Nothing affects the way a board rides more than the drive system. This plays into the acceleration you get, energy efficiency, ride quality, required maintenance, an perhaps most important, price. This post will break down all of your options and help you pick the best for you!
|Required Maintenance||Minimal||Lots||Slightly less than belt||Minimal|
|Ride||Bumpy||Great (depends on wheels)||Great (depends on wheels)||Great (depends on wheels)|
|Customization||None||Great (any wheels, variable ratio)||Good (any wheels)||Good (any wheels)|
|Noise||Very Quiet||Loud||Very loud||Slightly louder than hub|
|Ground Clearance||Perfect||Pretty good||Decent||Decent|
A hub motor drivetrain is when the motors are placed inside of the wheel. The urethane (wheel material) is glued to the motor housing. This is great because it saves space and reduces the number of moving parts resulting is lower maintenance costs. Energy usage is also lower because nothing is lost to friction. Hub motors also tend to be the cheapest option so if you're looking for a budget board, you might want to look here.
The downside of putting the motor inside of the wheel is that your motor needs to be smaller than the wheel. This results in reduced torque and acceleration. In addition, the center of the wheel is no longer soft so you're going to feel bumps more than a regular wheel. Some boards have started putting thicker urethane on the hubs which helps but doesn't fully solve the problem. Perhaps the biggest problem is that you can't change wheels, you're stuck with the stock setup.
Belt drive systems have great acceleration due to the available gearing in the belt/pulley system. They also allow to change wheels at any time assuming you have a compatible pulley for the wheel core. With this, you can get a really smooth ride by using soft wheels that eat bumps. Most systems also allow the rider to change the pulley ratios allowing you to adjust the torque/top speed balance. Another great quality of belt systems is their price. Being one of the most popular systems means that there's lots of competition and thus, a better price for us! The parts market is also very strong with lots of different pulley and belt options.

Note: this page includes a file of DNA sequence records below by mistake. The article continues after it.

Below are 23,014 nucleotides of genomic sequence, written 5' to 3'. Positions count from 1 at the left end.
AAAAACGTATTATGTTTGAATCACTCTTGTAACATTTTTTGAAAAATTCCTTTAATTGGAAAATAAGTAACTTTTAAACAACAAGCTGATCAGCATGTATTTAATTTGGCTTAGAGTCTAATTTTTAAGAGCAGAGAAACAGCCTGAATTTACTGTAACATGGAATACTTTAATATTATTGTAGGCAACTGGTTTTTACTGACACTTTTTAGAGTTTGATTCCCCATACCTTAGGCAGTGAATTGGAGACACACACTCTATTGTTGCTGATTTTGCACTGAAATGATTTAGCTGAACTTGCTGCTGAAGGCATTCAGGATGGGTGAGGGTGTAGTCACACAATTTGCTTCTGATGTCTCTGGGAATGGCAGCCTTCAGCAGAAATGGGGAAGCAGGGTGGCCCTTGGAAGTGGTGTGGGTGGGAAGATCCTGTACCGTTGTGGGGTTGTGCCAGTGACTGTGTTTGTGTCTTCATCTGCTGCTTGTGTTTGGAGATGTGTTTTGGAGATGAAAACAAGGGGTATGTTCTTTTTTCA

The biggest problem with belt drive in my opinion is the amount of required maintenance. You're going to need to replace the belts every couple hundred miles (depending on ride habits). It isn't hard to do but the costs and time do add up so you'll want to consider this when picking a drive system. Belt drive is also much louder than hub motors.
Gear drive gives you the acceleration and customization of a belt drive system but with less maintenance. These systems are still pretty new so there aren't many boards out yet that use them. I haven't been able to ride a gear drive system so I can't say too much about it but I think we're going to start seeing more of these in the near future :)
Some of the drawbacks of gear drive include the lower ground clearance, high pitched noise, and high cost.
Direct drive is the new kid on the block. We're just starting to see boards using this system and it's looking good so far. In this system, the motors are integrated into the hanger right in between the wheels and kingpin. You get a smooth ride, swappable wheels, and low maintenance requirements.
Since the motors are mounted right next to the wheels, you can't use a motor larger than your wheels. This also means that you don't have great ground clearance so avoid this system if riding on uneven terrain. Perhaps the biggest reason not to go with direct drive is the cost. As I said earlier, direct drive is very new which means there aren't many manufactures so the cost is still pretty high.